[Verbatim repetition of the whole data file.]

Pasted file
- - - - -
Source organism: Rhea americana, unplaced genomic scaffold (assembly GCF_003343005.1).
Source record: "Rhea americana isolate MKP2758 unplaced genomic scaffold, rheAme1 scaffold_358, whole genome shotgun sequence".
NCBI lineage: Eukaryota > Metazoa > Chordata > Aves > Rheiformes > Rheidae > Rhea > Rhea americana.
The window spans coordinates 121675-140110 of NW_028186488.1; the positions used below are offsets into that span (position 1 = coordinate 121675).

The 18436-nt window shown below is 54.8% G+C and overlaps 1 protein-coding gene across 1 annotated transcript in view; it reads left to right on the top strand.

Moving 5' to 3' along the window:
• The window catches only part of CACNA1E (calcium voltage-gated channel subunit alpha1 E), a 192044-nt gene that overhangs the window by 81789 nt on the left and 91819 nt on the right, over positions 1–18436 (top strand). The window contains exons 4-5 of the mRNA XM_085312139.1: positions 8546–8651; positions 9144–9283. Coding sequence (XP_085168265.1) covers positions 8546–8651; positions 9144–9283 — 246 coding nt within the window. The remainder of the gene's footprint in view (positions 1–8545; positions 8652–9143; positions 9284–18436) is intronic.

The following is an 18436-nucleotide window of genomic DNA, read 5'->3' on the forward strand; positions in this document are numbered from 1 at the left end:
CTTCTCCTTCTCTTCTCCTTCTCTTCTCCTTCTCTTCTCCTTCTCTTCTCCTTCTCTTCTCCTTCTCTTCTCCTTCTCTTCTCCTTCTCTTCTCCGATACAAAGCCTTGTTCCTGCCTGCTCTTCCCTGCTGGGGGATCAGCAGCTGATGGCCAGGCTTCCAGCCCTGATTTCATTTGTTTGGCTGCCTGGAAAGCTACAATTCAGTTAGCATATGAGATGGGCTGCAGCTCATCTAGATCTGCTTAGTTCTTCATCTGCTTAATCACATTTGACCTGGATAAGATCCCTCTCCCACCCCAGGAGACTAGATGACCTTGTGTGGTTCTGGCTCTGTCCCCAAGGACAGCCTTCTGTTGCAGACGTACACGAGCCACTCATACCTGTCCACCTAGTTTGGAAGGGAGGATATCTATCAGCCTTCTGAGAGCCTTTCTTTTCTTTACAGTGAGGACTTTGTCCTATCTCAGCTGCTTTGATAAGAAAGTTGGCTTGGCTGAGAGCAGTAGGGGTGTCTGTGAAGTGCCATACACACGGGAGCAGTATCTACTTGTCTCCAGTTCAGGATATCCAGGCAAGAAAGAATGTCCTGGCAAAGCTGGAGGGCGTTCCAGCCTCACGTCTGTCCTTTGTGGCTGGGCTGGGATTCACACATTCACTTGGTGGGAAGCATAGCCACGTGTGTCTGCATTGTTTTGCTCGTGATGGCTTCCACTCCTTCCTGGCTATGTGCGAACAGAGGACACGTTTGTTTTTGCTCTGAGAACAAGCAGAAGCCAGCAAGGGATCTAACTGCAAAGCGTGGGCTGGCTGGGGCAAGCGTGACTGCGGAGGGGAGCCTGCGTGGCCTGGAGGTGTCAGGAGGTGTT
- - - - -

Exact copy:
Source organism: Rhea americana, unplaced genomic scaffold (assembly GCF_003343005.1).
Source record: "Rhea americana isolate MKP2758 unplaced genomic scaffold, rheAme1 scaffold_358, whole genome shotgun sequence".
NCBI lineage: Eukaryota > Metazoa > Chordata > Aves > Rheiformes > Rheidae > Rhea > Rhea americana.
The window spans coordinates 121675-140110 of NW_028186488.1; the positions used below are offsets into that span (position 1 = coordinate 121675).

The 18436-nt window shown below is 54.8% G+C and overlaps 1 protein-coding gene across 1 annotated transcript in view; it reads left to right on the top strand.

Moving 5' to 3' along the window:
• The window catches only part of CACNA1E (calcium voltage-gated channel subunit alpha1 E), a 192044-nt gene that overhangs the window by 81789 nt on the left and 91819 nt on the right, over positions 1–18436 (top strand). The window contains exons 4-5 of the mRNA XM_085312139.1: positions 8546–8651; positions 9144–9283. Coding sequence (XP_085168265.1) covers positions 8546–8651; positions 9144–9283 — 246 coding nt within the window. The remainder of the gene's footprint in view (positions 1–8545; positions 8652–9143; positions 9284–18436) is intronic.

The following is an 18436-nucleotide window of genomic DNA, read 5'->3' on the forward strand; positions in this document are numbered from 1 at the left end:
CTTCTCCTTCTCTTCTCCTTCTCTTCTCCTTCTCTTCTCCTTCTCTTCTCCTTCTCTTCTCCTTCTCTTCTCCTTCTCTTCTCCTTCTCTTCTCCGATACAAAGCCTTGTTCCTGCCTGCTCTTCCCTGCTGGGGGATCAGCAGCTGATGGCCAGGCTTCCAGCCCTGATTTCATTTGTTTGGCTGCCTGGAAAGCTACAATTCAGTTAGCATATGAGATGGGCTGCAGCTCATCTAGATCTGCTTAGTTCTTCATCTGCTTAATCACATTTGACCTGGATAAGATCCCTCTCCCACCCCAGGAGACTAGATGACCTTGTGTGGTTCTGGCTCTGTCCCCAAGGACAGCCTTCTGTTGCAGACGTACACGAGCCACTCATACCTGTCCACCTAGTTTGGAAGGGAGGATATCTATCAGCCTTCTGAGAGCCTTTCTTTTCTTTACAGTGAGGACTTTGTCCTATCTCAGCTGCTTTGATAAGAAAGTTGGCTTGGCTGAGAGCAGTAGGGGTGTCTGTGAAGTGCCATACACACGGGAGCAGTATCTACTTGTCTCCAGTTCAGGATATCCAGGCAAGAAAGAATGTCCTGGCAAAGCTGGAGGGCGTTCCAGCCTCACGTCTGTCCTTTGTGGCTGGGCTGGGATTCACACATTCACTTGGTGGGAAGCATAGCCACGTGTGTCTGCATTGTTTTGCTCGTGATGGCTTCCACTCCTTCCTGGCTATGTGCGAACAGAGGACACGTTTGTTTTTGCTCTGAGAACAAGCAGAAGCCAGCAAGGGATCTAACTGCAAAGCGTGGGCTGGCTGGGGCAAGCGTGACTGCGGAGGGGAGCCTGCGTGGCCTGGAGGTGTCAGGAGGTGTT